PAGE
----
Lucky for us, perhaps, that he turned to the bearded bard for inspiration. Or was it? Truth be told, Shakesperean allusions have been done to death when it comes to book titles, as a new study – My Kingdom for a Name: The Complete Concordance of Shakespearean Book-titles – reveals.

To say it is an interesting read would be, I confess, unfair. In the main, the very sight of the book sickens me. But, beneath the topsoil of trollop, a handful of intriguing facts can, yet, be unearthed.

Who knew, for instance, that Ik Nunn once wrote a novella named Give Me My Robe? Or that there are, on bookshelves somewhere, novels called He Wore His Beaver Up, Cudgel Thy Brains and, most curiously, The Elephant Hath Joints, But None for Courtesy? It is a strange world we live in, that the stray words of an Elizabethan playmonger should have provided a lucky dip for desperate novel namers. But so, it seems, they have. How else can one explain Marc Safferini’s Frozen Bosom of the North?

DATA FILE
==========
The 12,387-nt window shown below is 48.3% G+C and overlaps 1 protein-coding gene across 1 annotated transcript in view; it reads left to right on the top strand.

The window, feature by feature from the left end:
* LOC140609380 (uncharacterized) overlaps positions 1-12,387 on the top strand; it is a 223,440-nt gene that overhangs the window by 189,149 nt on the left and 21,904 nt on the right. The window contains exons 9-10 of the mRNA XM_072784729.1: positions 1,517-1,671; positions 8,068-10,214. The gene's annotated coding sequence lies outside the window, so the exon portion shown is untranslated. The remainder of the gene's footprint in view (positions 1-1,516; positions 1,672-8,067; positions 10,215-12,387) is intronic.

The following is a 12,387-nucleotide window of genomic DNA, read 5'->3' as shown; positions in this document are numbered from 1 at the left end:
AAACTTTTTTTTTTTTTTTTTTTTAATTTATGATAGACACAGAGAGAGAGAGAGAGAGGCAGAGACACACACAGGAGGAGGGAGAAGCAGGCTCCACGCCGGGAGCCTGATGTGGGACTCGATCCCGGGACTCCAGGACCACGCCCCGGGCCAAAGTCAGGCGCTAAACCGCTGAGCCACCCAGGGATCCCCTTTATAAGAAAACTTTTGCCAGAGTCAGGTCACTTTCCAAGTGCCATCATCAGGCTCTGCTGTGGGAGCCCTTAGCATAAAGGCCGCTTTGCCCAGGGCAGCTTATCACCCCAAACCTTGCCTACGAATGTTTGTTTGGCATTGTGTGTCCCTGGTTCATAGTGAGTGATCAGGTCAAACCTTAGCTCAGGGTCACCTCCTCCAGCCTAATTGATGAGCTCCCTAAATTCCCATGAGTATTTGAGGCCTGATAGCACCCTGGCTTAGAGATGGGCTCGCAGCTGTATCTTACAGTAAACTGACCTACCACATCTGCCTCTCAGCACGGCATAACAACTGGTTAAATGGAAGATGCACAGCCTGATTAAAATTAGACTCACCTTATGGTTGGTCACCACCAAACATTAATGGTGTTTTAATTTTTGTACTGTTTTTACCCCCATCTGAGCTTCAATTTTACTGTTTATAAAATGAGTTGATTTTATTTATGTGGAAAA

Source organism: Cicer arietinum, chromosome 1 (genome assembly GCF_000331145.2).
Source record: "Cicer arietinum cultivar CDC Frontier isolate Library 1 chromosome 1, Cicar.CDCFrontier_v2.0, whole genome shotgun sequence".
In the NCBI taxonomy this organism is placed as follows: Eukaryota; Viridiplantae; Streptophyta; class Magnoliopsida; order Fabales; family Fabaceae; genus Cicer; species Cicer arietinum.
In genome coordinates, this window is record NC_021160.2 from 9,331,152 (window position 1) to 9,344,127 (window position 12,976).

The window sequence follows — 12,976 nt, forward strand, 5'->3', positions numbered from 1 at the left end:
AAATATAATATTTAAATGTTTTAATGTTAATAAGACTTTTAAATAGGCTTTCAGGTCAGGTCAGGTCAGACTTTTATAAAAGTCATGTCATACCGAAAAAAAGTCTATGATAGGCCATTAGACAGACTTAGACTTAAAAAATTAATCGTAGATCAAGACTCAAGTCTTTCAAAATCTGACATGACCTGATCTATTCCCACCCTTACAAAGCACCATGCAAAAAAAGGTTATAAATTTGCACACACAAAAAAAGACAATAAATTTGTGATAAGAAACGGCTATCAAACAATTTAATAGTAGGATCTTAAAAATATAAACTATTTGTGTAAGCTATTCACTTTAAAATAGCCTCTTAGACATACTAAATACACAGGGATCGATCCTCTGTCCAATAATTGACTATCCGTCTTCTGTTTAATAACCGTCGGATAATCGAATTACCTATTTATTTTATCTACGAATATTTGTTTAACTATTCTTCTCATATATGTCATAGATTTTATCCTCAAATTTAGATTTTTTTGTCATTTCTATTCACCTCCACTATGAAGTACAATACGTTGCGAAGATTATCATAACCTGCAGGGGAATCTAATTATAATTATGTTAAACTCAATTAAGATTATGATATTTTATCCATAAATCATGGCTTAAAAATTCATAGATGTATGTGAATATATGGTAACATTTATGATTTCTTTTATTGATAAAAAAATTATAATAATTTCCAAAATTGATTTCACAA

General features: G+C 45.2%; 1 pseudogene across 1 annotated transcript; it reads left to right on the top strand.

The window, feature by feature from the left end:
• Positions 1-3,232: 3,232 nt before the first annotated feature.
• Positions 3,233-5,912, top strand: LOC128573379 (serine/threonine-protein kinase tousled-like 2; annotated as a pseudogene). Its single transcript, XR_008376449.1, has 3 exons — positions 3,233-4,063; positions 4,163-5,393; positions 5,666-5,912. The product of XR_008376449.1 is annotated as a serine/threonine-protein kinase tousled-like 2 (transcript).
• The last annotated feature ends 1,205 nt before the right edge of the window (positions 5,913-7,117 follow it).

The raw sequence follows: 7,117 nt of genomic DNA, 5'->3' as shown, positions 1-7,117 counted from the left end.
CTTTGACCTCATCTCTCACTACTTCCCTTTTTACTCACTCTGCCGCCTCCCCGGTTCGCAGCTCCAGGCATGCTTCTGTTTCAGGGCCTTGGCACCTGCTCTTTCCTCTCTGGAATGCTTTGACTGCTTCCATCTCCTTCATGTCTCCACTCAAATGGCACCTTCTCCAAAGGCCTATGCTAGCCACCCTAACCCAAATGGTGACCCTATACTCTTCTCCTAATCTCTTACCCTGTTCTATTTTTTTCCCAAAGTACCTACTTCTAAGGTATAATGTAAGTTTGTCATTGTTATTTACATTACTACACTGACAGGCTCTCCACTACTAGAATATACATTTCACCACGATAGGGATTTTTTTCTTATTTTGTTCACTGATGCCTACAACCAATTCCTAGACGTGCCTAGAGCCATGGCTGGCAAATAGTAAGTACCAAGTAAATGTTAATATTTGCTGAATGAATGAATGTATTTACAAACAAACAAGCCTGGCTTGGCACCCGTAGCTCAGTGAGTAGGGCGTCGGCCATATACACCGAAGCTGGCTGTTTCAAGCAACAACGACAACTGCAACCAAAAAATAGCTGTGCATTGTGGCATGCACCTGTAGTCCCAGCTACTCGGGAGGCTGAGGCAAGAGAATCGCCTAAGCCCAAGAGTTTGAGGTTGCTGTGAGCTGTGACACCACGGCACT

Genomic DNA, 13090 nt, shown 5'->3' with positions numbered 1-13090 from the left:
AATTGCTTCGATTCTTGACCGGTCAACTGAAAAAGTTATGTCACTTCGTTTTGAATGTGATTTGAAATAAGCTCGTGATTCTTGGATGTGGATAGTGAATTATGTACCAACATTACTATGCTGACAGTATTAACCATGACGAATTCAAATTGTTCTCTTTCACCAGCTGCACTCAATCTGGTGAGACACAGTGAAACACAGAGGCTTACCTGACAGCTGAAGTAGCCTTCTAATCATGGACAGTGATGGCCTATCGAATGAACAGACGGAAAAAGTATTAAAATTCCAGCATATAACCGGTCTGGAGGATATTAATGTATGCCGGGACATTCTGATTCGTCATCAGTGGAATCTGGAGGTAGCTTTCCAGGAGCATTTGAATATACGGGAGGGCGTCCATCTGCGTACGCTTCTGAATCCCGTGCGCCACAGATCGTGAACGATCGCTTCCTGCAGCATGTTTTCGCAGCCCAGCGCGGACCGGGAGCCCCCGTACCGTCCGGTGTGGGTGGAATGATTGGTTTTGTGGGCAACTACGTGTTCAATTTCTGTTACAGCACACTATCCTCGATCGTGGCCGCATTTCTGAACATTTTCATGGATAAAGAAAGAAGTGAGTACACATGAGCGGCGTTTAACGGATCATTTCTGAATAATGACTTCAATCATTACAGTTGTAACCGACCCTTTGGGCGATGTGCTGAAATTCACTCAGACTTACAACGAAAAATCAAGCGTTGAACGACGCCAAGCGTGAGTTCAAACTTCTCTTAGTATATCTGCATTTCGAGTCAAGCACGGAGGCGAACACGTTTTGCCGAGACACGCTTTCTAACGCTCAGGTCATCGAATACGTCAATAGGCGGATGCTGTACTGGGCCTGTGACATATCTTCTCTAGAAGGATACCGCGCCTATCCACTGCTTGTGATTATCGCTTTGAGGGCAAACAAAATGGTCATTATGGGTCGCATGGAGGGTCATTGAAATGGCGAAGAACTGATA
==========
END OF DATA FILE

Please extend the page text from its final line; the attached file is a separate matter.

One book missing from this concordance is, of course, Egor Falastrom’s Beauty’s Tutor, which will be published later this year. The allusion in this case is, I believe, to Love Labour’s Lost. More interesting than that, however, is the fact that Falastrom has chosen to depart from a particularly lazy vein of book naming. His last three novels, you may remember, were called Dark Dreams of a Delirious Dog-Catcher, Further Dreams of a Delirious Dog-Catcher and Still More Dreams of a Delirious Dog-Catcher. Can we presume, therefore, that Beauty’s Tutor won’t feature his usual hero, the infamous dog-catcher? On the contrary, says his publicists: this book merely continues the series.

The rest is a bemused silence.

The Life-Fiddling Falastrom